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I writed a small script that binds to an LDAP server and retrieves all users and user informations. Now I'd like to write another one that binds to the LDAP server and then tests a given login. How can I do that?

my $ldap = ldapConnect();
my $user = 'user';
my $pwd = 'pwd';
# TEST USER AND PWD BUT HOW?

sub ldapConnect {
my $ldap = Net::LDAP->new('192.168.*.*');
my $password = '***';
$ldap->bind('cn=Administrator,cn=Users,DC=***,DC=***', password=> $password);
return $ldap;
}
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2 Answers 2

up vote 5 down vote accepted
my $ldap = ldapConnect();        # Connect
my $search = $ldap->search(      # Search for the user
    base   => 'DC=***,DC=***',
    scope  => 'sub',
    filter => "(&(uid=$user))",
    attrs  => ['dn']
);
die "not found" if not $search->count;

# Get the user's dn and try to bind:
my $user_dn = $search->entry->dn; 
$ldap->bind( $user_dn, password => $pass );
print +($ldap->error ? "Bad credentials" : "Success!"), "\n";
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2  
This is the official answer. See How do I authenticate a user against the LDAP server? in the Net::LDAP FAQ. –  David W. Dec 5 '11 at 19:07
    
Wanted to make it clear. The above answer that Richard entered is the official answer. You connect with the admin account, search for the user's DN, and then try to bind with the user's DN and password. The link I gave just confirms Richard's answer. –  David W. Dec 5 '11 at 20:47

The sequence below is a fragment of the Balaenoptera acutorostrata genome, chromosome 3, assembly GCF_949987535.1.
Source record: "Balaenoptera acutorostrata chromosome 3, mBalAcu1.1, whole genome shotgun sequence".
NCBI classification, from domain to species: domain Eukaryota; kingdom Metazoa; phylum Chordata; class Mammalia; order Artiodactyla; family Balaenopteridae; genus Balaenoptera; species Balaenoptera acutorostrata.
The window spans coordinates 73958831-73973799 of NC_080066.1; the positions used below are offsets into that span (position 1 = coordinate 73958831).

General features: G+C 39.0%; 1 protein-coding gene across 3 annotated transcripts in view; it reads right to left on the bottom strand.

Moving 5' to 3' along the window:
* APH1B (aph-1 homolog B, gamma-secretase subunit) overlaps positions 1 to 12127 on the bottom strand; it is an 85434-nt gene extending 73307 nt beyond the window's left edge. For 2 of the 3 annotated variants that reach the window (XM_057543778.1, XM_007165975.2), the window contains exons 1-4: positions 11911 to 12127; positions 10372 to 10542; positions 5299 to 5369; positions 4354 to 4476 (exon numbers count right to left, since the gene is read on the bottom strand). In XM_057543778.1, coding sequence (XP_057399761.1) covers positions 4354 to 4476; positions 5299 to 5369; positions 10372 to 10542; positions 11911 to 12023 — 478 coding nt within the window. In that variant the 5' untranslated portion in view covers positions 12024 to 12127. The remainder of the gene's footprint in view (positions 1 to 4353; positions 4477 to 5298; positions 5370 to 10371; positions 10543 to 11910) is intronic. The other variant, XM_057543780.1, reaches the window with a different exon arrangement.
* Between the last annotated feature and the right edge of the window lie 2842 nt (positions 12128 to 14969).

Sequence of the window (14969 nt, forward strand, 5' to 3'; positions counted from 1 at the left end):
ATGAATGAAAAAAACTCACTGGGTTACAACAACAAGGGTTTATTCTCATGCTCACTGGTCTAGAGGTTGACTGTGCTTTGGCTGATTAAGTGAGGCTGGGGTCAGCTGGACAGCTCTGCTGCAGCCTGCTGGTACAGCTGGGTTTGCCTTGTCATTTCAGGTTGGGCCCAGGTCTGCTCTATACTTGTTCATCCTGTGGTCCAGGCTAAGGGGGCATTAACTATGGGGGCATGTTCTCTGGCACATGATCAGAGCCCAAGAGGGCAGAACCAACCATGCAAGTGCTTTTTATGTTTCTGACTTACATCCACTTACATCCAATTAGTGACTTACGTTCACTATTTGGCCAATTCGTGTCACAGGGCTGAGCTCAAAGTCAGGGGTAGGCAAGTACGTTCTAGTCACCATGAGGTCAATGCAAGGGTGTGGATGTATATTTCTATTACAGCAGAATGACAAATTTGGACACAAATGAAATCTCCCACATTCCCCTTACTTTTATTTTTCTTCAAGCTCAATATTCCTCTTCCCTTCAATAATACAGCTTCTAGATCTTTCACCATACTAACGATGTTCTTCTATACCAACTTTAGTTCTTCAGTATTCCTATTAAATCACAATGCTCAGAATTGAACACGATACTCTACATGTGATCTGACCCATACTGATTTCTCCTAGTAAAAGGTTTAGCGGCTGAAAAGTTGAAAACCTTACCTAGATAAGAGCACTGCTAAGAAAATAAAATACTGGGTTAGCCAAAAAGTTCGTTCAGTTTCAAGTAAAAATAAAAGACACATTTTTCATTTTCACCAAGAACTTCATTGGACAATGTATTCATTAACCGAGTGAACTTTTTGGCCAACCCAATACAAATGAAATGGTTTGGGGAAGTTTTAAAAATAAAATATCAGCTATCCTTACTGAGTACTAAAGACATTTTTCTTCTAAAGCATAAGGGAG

Just tryed on my LDAP server, I always get "not found" error even though the user exists. –  raz3r Dec 6 '11 at 7:46
    
Ok I had to change uid with another attribute and now it works, thank you guys so much :) –  raz3r Dec 6 '11 at 8:17

Instead of binding as an LDAP administrator, just bind as the user you want to test. If the bind succeeds, the login tests fine. If it fails, it doesn't. This way, you don't have to worry about re-implementing all the authentication logic the LDAP server does in Perl.

Alternatively, as David W. points out, if you need to search for the DN for the user (because the user name isn't the DN), you can first bind either anonymously (if the LDAP server is configured to accept that) or as a known user, search for the DN, then rebind as the user whose account you're trying to check. I suggest using a non-privileged user for the initial search, but of course your administrative user would work too.

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This is a good strategy if this is possible. However, you might not know the User's full DN in LDAP. For example, your user login is the sAMAccountName field. The user enters that, but parts of the DN may differ via user account. In that case, you log in as the Admin user, search based upon sAMAccountName, then rebind using the user's DN and entered password. –  David W. Dec 5 '11 at 19:10
    
@DavidW: Yes, that's true. Though in those cases, really an administrative user oughtn't be used for the initial bind. Either anonymous, or an unprivileged user would be better. I'll edit my answer to include your comment. Thank you. –  derobert Dec 5 '11 at 19:27

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